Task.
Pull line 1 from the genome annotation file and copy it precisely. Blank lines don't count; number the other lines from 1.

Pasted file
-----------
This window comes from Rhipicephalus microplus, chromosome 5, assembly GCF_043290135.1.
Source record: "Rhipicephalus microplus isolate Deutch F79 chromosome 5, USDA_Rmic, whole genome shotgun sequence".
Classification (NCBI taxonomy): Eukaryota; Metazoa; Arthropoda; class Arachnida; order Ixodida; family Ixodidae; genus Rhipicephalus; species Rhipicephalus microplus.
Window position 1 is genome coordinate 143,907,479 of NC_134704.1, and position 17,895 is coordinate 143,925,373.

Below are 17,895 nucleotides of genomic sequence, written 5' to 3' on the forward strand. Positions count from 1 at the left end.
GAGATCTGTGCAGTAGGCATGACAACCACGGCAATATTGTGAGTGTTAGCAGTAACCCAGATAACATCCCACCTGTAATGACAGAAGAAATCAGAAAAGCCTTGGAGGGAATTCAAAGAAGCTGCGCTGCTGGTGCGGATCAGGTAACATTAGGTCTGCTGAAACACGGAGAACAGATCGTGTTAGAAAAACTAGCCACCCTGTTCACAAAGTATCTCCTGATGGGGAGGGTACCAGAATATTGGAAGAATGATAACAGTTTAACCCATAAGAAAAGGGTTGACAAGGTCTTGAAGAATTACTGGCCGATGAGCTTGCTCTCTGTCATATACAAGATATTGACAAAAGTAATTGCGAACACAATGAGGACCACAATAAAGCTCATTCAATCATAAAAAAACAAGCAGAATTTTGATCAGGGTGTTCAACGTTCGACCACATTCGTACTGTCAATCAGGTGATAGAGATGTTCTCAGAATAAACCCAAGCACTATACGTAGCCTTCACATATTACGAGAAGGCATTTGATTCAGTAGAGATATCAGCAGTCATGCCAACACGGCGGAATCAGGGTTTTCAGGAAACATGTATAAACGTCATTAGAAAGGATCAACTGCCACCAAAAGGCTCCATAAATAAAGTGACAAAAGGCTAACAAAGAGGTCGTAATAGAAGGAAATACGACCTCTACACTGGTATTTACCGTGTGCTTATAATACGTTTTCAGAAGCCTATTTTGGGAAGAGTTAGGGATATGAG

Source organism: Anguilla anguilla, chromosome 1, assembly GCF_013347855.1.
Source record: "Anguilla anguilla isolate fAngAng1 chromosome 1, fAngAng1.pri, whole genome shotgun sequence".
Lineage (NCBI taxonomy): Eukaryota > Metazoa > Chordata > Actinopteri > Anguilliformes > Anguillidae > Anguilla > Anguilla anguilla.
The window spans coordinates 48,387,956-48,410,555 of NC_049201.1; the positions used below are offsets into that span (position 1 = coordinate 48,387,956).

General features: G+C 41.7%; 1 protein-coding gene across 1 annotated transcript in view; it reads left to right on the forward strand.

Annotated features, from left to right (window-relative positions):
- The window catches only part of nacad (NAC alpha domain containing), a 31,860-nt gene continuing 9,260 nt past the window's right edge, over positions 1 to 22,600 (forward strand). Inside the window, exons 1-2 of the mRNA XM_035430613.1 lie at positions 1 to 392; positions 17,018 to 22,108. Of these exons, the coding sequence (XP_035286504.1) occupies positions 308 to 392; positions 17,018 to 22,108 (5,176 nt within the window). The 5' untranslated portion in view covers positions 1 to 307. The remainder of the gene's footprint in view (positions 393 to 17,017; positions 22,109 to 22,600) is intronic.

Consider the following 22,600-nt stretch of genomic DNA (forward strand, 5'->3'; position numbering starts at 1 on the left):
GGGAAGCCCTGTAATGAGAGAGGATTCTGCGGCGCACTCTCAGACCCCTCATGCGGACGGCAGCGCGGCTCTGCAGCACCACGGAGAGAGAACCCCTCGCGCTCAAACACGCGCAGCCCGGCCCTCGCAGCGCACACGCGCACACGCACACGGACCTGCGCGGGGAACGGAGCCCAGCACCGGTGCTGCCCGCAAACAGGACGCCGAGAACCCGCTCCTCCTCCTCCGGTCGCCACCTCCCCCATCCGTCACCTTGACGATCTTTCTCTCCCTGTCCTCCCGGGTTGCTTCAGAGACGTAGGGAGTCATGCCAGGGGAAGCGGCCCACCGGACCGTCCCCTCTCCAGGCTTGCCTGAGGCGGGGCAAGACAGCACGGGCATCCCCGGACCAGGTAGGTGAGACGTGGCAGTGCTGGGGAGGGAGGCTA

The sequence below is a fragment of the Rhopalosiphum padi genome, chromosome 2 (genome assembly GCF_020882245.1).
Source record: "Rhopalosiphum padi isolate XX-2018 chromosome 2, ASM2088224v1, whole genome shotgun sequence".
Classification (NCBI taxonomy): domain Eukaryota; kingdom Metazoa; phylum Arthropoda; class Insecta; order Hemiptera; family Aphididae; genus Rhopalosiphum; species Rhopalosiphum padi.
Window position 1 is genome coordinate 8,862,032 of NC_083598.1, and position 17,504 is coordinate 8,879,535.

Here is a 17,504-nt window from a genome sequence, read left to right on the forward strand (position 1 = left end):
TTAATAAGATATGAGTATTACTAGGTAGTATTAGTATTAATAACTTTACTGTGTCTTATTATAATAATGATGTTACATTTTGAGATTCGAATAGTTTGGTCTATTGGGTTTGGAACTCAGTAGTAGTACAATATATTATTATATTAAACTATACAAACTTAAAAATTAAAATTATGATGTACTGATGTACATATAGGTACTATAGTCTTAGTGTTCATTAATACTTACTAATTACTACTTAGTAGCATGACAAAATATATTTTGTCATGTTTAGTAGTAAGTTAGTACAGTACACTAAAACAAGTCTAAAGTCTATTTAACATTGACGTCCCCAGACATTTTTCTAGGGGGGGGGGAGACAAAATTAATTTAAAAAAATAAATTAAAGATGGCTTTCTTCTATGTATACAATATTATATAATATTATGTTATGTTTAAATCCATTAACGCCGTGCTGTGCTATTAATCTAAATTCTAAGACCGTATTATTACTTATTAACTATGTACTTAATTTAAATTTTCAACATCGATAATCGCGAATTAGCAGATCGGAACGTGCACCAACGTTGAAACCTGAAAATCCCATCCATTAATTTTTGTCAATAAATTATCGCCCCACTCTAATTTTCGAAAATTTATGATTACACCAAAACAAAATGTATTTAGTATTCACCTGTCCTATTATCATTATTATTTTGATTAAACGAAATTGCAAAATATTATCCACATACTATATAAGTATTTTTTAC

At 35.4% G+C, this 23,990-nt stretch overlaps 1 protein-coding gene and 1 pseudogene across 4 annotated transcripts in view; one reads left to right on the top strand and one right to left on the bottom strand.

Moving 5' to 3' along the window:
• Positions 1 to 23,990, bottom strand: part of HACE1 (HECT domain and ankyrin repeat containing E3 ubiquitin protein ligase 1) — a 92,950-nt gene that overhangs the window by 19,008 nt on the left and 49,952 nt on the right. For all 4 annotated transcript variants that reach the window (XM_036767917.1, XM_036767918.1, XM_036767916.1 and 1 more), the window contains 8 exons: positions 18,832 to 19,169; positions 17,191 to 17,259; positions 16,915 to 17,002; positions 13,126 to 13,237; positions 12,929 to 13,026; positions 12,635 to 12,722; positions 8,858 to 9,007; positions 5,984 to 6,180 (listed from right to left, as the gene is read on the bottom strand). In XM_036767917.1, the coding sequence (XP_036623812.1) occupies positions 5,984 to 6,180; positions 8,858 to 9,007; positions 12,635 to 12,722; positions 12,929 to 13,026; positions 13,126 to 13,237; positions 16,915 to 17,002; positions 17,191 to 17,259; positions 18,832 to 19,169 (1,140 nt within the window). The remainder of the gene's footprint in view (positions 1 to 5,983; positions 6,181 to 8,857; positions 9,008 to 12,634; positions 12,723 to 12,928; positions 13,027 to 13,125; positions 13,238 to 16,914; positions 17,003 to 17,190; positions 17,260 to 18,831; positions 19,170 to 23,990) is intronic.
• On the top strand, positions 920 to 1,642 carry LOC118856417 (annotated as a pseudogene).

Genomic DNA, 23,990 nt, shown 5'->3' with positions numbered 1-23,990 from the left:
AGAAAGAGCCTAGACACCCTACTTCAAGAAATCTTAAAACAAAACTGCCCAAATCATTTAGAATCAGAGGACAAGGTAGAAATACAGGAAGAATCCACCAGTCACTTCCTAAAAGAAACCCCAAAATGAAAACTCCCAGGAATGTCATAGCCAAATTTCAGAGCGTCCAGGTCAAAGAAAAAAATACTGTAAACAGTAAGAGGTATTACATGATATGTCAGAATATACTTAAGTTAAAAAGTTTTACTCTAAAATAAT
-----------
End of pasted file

This window comes from Rhipicephalus microplus, chromosome 5, assembly GCF_043290135.1.